Apple Inc.’s large screen iPhone 6 Plus is finally available in the world’s biggest smartphone market and Chinese consumers don’t have to resort to smugglers.
The 4.7-inch iPhone 6 and larger 6 Plus will go on sale at 10 a.m. in China stores today, while customers who pre-ordered the devices were able to collect them from 8 a.m., almost a month after the U.S. release.
Strong demand, especially for the 5.5-inch iPhone 6 Plus, saw Chinese consumers pay black market vendors almost double the Hong Kong price for phones brought illegally across the border after its global release. As many as 20 million consumers registered to buy the new devices through various channels, according to a report on Tencent Holdings Ltd.’s Tech.qq.com website. While not all bookings result in sales, the new devices will outsell previous models, said Bryan Wang, China country manager for Forrester Research.
“The large screen iPhones are going to sell better in China for the first weekend than last year’s iPhone 5s, but may not be multiple folds,” Wang said.
Usually about 10 percent to 15 percent of registrations result in sales, implying sales between 2 million and 3 million units. That would exceed the 2 million units of the iPhone 5s Apple shipped to all channels in China last year, Wang said.
Apple is also rolling out the new iPhones in India and Monaco today and the phones will reach an additional 36 countries this month. By the end of October, the devices will be available in 69 countries and on pace to reach 115 countries by year’s end, Apple said in a statement.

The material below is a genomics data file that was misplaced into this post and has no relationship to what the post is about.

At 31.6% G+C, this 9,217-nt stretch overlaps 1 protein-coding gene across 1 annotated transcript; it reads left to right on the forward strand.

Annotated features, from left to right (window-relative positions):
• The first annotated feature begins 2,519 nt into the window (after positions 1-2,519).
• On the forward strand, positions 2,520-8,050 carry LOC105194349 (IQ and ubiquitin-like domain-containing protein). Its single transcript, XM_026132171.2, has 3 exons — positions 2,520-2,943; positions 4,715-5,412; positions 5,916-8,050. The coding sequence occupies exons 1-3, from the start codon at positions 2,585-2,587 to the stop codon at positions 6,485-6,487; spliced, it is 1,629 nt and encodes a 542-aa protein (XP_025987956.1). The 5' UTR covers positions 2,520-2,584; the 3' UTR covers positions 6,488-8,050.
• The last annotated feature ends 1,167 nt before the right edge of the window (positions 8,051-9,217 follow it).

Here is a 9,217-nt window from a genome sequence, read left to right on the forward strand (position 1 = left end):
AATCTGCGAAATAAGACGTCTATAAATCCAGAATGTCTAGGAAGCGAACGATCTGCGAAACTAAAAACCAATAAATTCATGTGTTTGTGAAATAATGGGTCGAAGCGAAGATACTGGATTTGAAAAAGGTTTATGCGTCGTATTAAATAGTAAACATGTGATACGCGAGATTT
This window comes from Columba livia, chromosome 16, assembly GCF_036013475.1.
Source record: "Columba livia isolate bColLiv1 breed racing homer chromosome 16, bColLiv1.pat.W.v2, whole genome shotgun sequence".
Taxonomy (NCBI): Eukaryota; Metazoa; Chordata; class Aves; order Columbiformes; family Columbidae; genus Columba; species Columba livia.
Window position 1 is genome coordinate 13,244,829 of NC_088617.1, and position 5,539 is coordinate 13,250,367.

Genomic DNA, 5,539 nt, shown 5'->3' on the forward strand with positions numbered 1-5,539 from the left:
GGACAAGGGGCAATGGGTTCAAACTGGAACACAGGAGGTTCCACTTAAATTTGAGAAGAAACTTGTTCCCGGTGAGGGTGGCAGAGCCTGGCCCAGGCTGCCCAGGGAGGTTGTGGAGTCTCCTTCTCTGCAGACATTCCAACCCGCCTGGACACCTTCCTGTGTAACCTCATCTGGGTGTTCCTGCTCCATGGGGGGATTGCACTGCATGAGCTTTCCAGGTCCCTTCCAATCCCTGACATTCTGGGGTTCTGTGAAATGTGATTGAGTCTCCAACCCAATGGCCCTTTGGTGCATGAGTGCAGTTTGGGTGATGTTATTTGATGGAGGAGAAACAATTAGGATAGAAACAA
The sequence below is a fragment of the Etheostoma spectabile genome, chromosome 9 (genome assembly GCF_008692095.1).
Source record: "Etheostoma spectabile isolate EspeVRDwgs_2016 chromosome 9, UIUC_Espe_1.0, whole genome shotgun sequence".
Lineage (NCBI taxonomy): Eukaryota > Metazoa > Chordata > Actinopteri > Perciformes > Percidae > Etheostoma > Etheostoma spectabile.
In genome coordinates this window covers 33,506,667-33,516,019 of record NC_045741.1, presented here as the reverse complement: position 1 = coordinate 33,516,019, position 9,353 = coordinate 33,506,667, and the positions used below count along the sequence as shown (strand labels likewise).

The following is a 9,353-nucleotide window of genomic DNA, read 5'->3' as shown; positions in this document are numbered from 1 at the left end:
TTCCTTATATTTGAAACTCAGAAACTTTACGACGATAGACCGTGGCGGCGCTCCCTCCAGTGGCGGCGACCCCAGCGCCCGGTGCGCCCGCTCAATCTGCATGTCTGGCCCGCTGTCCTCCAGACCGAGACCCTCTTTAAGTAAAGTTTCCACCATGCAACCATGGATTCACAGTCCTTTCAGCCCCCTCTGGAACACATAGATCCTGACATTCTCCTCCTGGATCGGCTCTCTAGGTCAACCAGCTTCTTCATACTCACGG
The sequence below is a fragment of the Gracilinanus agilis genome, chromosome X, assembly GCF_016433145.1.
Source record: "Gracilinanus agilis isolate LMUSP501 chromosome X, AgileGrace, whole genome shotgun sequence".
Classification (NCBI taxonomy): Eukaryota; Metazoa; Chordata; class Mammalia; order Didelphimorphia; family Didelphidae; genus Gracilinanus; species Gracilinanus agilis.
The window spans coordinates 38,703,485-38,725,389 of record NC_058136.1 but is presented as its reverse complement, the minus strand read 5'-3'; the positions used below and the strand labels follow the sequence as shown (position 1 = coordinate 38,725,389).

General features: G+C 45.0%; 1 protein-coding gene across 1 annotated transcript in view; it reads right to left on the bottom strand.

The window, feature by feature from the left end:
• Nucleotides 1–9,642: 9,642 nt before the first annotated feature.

Still, none of those markets can compare to China, where Apple got $5.9 billion of sales in the three months ended June 28, or about 16 percent of the company’s total revenue. The China region for which the company discloses sales includes Taiwan and Hong Kong.
Apple and other high-end smartphone makers are also facing changes in how wireless carriers sell their devices. China Mobile Ltd., the world’s largest carrier, is taking steps toward eliminating $2 billion in smartphone subsidies, almost doubling the costs of some devices such as Apple Inc.’s iPhone 5s.
Fever for the largest devices had buyers in Beijing last month paying 12,000 yuan ($1,960) for the 128 gigabyte iPhone 6 Plus, or 87 percent more than the Hong Kong list price. That model will cost 7,788 yuan at Apple from today, according to its China website.
“The outlook for the iPhone 6 and 6 Plus seems positive in China,” said Tay Xiaohan, a Singapore-based analyst with International Data Corp. “Apple has always been a very popular brand with the Chinese, and with the demand for larger screen sized phones growing in China, we are not surprised to see the high number of pre-orders for iPhones in the market.”
Even with healthy sales, the impact on Apple’s market share may be minimal given the strong growth that local Chinese vendors like Lenovo Group Ltd. (992) and Xiaomi Corp. have in the low-to mid-range segment of the market, Tay said.
Apple had 6 percent of China’s smartphone market in the second quarter, ranking sixth in the country, behind market leaders Lenovo and Xiaomi, according to IDC.
Apple yesterday held an event at its headquarters in Cupertino, California, where it unveiled new iPads and Macintosh computers. Chief Executive Officer Tim Cook is aiming to reinvigorate the iPad line after sales of the tablets, Apple’s second-biggest product by revenue, have declined for two straight quarters.